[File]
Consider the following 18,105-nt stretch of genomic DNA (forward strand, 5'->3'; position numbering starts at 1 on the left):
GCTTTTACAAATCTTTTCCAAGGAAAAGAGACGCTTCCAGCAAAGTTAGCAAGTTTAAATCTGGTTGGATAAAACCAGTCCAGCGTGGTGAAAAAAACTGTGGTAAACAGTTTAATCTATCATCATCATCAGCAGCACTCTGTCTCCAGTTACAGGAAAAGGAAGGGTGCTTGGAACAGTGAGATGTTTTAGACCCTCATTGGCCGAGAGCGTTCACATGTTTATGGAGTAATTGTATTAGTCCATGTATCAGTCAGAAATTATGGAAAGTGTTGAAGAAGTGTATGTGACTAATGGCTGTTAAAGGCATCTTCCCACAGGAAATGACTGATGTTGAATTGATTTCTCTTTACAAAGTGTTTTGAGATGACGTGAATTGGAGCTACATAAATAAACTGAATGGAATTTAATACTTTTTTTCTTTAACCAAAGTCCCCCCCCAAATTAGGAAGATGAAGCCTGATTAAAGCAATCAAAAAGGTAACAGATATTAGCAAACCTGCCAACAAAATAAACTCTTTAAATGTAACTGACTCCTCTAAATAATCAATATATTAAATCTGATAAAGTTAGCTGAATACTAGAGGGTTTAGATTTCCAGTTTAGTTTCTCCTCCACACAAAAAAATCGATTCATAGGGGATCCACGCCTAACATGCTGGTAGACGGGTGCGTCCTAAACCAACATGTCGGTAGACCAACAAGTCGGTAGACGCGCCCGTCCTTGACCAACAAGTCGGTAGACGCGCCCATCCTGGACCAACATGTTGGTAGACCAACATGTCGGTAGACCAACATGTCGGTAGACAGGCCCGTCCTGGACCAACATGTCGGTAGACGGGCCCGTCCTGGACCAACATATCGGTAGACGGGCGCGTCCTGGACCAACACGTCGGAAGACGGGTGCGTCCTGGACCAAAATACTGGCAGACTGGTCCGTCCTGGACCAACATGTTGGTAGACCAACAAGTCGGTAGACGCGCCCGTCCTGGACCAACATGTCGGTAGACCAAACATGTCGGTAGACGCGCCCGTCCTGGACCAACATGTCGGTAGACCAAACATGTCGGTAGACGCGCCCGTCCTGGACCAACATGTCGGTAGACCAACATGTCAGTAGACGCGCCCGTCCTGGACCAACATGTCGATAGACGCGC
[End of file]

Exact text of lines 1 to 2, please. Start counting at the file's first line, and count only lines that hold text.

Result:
Consider the following 18,105-nt stretch of genomic DNA (forward strand, 5'->3'; position numbering starts at 1 on the left):
GCTTTTACAAATCTTTTCCAAGGAAAAGAGACGCTTCCAGCAAAGTTAGCAAGTTTAAATCTGGTTGGATAAAACCAGTCCAGCGTGGTGAAAAAAACTGTGGTAAACAGTTTAATCTATCATCATCATCAGCAGCACTCTGTCTCCAGTTACAGGAAAAGGAAGGGTGCTTGGAACAGTGAGATGTTTTAGACCCTCATTGGCCGAGAGCGTTCACATGTTTATGGAGTAATTGTATTAGTCCATGTATCAGTCAGAAATTATGGAAAGTGTTGAAGAAGTGTATGTGACTAATGGCTGTTAAAGGCATCTTCCCACAGGAAATGACTGATGTTGAATTGATTTCTCTTTACAAAGTGTTTTGAGATGACGTGAATTGGAGCTACATAAATAAACTGAATGGAATTTAATACTTTTTTTCTTTAACCAAAGTCCCCCCCCAAATTAGGAAGATGAAGCCTGATTAAAGCAATCAAAAAGGTAACAGATATTAGCAAACCTGCCAACAAAATAAACTCTTTAAATGTAACTGACTCCTCTAAATAATCAATATATTAAATCTGATAAAGTTAGCTGAATACTAGAGGGTTTAGATTTCCAGTTTAGTTTCTCCTCCACACAAAAAAATCGATTCATAGGGGATCCACGCCTAACATGCTGGTAGACGGGTGCGTCCTAAACCAACATGTCGGTAGACCAACAAGTCGGTAGACGCGCCCGTCCTTGACCAACAAGTCGGTAGACGCGCCCATCCTGGACCAACATGTTGGTAGACCAACATGTCGGTAGACCAACATGTCGGTAGACAGGCCCGTCCTGGACCAACATGTCGGTAGACGGGCCCGTCCTGGACCAACATATCGGTAGACGGGCGCGTCCTGGACCAACACGTCGGAAGACGGGTGCGTCCTGGACCAAAATACTGGCAGACTGGTCCGTCCTGGACCAACATGTTGGTAGACCAACAAGTCGGTAGACGCGCCCGTCCTGGACCAACATGTCGGTAGACCAAACATGTCGGTAGACGCGCCCGTCCTGGACCAACATGTCGGTAGACCAAACATGTCGGTAGACGCGCCCGTCCTGGACCAACATGTCGGTAGACCAACATGTCAGTAGACGCGCCCGTCCTGGACCAACATGTCGATAGACGCGC